Johnson – who argued the case before the Supreme Court in December - related the state’s argument that courts have ruled that annotations in general are copyrightable as derivative works, and there is nothing that says state law annotations are not copyrightable. In fact, he noted, in drafting the current Copyright Act, Congress referred to studies done in 1959 and 1961 which summarized the government edicts doctrine and concluded, based on 19th century case law, that state government works are copyrightable. (This matter was also discussed in the hearings leading up to the 1909 Act, where there was discussion of excluding all state works from copyright protection but Congress declined to do so). Balganesh, who wrote an amicus brief in support of the defendant, Public Resource Organization, agreed that while laws are not copyrightable, annotations generally are. But he questioned the role of these particular annotations, and what principles govern them. He noted that LexisNexis produced these annotations under the direction of the state of Georgia, a law-making authority. Since, he argued, the annotations made no sense without the text of the law, and because the state had integrated the annotations so fully into the Code of Law so as to make the Code and the annotations inseparable, the annotations were government edicts and not copyrightable.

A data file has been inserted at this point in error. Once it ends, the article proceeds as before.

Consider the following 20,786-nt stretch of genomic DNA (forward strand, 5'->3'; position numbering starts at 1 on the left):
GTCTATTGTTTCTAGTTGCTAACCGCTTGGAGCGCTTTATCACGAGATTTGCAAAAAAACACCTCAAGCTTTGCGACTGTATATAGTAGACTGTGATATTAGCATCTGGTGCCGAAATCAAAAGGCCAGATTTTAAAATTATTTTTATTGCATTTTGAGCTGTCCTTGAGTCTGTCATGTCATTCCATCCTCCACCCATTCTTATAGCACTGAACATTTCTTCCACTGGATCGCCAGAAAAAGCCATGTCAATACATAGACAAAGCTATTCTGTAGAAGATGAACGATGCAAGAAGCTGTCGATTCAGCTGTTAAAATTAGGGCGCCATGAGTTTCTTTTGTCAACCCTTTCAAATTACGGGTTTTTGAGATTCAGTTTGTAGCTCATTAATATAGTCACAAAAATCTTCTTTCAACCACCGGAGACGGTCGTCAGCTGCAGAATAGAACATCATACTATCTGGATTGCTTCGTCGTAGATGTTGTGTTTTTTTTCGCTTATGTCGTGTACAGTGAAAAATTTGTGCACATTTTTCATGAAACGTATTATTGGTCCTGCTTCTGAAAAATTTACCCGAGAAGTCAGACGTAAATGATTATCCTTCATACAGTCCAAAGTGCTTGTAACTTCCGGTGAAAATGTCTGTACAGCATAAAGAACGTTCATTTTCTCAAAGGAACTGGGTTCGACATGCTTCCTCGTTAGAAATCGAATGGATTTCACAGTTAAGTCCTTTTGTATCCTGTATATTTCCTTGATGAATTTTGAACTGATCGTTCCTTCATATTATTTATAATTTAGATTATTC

(Joseph Gratz and Steven Tepp)
On February 25, Joseph Gratz (Drurie Tangri) and Steve Tepp (Sentinel Worldwide) discussed the upcoming arguments before the Supreme Court in the Google v. Oracle case. The case involves Google's use of Oracle's Java Application Programming Interfaces in the development of Google's Android operating system. Gratz, who wrote an amicus brief in support of Google, argued that the tech giant did not violate Oracle's Java copyright because it did not copy any of the program's underlying code. Instead, he said, it copied the name of the method Oracle used, a list of possible demands that the program could accept. He said the commands at issue were an unprotectable interface and not traditionally copyrightable computer programs. He was concerned about the impact this case would have on other technology that depends on the use of similar commands, like technologies that aid the visually impaired or the chronically ill.